Thursday, May 14, 2009

Divine Conspiracy

I finally FINALLY finished Dallas Willard's Divine Conspiracy. I'm a slow reader anyway, but this turned into an odyssey. It is not a difficult book in terms of vocabulary, style, or even concepts. In fact, many points are ones we've probably heard since Sunday school as children. At the same time, however, it is, potentially, a life changing, radical manual for the pursuit of Christlikeness. I found myself rereading sentences or paragraphs, sometimes repeatedly, until I felt I achieved enough understanding to continue. A large portion of the book focuses on Jesus' Sermon on the Mount, or as Willard calls it The Discourse on the Hill. It is a clear, refreshed, insightful look at the teachings, the heart, the personality, the very nature of Jesus while He was here on Earth, as revealed in Matthew 5, 6, and 7. Throughout the book there is the theme that the Kingdom, the eternal Kingdom of God is not to be seen as some future-time development, but as Christ taught, the Kingdom is here, now, all around us, and accessible to us even in our current, temporary bodies through trust in Jesus as the doorway, and then the development of understanding, obedience, and discipleship of Him. The latter portion of the book Willard calls A Curriculum for Christlikeness, and is virtually a recipe for growth toward discipleship.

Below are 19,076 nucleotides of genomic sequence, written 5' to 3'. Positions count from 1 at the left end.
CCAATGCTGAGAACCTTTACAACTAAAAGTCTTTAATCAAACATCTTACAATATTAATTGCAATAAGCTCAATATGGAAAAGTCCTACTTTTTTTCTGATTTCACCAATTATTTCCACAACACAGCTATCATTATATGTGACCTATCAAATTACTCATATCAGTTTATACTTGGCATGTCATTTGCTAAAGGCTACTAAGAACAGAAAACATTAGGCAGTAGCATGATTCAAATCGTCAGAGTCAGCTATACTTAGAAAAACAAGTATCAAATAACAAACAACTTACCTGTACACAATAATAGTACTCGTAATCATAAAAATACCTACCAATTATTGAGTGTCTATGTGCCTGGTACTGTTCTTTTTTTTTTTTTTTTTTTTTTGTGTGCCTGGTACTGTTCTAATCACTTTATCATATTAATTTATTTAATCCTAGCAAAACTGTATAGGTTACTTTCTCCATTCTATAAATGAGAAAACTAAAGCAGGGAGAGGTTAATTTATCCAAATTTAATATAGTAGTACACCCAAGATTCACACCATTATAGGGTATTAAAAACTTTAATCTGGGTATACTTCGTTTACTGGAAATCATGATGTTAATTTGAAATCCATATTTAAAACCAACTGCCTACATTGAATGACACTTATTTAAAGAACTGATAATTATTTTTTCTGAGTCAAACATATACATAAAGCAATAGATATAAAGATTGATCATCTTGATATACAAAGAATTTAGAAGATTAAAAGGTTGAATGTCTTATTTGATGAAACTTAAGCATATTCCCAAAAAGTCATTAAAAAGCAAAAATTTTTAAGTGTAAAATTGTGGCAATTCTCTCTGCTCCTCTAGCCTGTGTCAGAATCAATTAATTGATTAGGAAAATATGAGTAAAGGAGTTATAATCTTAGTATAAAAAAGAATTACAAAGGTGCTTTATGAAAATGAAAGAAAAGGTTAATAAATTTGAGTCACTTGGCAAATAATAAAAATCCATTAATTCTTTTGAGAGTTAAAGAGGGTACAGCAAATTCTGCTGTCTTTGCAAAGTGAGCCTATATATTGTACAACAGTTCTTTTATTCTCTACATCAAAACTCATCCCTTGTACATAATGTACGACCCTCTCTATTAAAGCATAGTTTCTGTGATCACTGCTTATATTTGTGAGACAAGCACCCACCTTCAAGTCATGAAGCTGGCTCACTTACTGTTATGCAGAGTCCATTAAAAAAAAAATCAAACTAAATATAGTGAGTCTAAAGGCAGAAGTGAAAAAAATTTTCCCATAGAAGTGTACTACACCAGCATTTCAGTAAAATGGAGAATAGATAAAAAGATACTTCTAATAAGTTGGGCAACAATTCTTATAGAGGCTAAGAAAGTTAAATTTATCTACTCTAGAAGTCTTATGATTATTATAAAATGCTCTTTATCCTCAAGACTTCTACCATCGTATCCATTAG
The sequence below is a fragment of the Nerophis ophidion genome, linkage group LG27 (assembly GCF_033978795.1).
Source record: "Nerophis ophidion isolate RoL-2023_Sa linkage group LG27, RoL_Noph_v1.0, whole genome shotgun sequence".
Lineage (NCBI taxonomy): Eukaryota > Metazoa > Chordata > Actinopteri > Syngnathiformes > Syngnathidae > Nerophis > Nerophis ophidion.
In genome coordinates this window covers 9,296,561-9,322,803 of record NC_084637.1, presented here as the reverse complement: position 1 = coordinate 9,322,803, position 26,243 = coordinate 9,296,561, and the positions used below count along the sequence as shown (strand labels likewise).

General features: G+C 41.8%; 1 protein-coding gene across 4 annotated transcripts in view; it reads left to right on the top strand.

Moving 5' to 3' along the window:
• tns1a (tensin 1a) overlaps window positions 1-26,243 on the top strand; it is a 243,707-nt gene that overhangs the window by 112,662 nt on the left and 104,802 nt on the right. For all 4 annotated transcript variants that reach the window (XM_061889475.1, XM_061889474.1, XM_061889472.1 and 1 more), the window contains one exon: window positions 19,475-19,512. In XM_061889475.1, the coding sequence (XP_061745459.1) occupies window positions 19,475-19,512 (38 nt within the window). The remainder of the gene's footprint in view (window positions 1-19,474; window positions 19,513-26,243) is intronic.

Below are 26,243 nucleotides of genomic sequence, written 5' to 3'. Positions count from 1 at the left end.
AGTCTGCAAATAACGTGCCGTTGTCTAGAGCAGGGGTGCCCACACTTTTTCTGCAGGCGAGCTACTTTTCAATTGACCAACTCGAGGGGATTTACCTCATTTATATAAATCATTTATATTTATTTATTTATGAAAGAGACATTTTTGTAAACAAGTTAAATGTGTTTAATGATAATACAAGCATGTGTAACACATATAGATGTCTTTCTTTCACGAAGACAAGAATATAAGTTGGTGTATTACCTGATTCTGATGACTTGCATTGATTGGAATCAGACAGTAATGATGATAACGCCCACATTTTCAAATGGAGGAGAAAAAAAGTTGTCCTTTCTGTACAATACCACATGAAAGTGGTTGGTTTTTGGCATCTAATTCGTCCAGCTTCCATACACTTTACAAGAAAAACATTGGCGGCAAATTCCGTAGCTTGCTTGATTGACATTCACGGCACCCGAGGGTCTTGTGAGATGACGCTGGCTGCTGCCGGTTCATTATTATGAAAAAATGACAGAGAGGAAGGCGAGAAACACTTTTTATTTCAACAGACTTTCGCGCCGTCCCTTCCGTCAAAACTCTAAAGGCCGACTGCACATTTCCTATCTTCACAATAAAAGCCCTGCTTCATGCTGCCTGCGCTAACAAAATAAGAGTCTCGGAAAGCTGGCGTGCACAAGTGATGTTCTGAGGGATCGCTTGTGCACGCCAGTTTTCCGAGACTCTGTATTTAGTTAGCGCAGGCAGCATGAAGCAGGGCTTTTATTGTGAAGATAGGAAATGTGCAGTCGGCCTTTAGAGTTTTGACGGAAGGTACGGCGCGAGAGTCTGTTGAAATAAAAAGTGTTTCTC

I can't say I agreed with every point made by Willard. There were some generalizations about the condition of modern churches, and about the nature of human beings I had differences with. But I always felt, from earliest exposure to "church stuff", that there was a disconnect between what we recited as beliefs on Sunday mornings, and the way we conducted life the other six and three-quarters days of the week. Consumer Christianity, Willard calls it, and his book is a welcome advocacy for those that share that sense of disconnect, and long for some authenticity in their lives.

Monday, May 4, 2009


I watched the 1953 movie The Wild One over the weekend, starring Marlon Brando and Lee Marvin. They each play leaders of a pack of outlaw bikers, Brando as leader of the B.R.M.C.-Black Rebels Motorcycle Club. In one scene, a girl in a bar asks Brando's character Johnny "what are you rebelling against?" Johnny, in his brooding monotone replies, "what ya got?"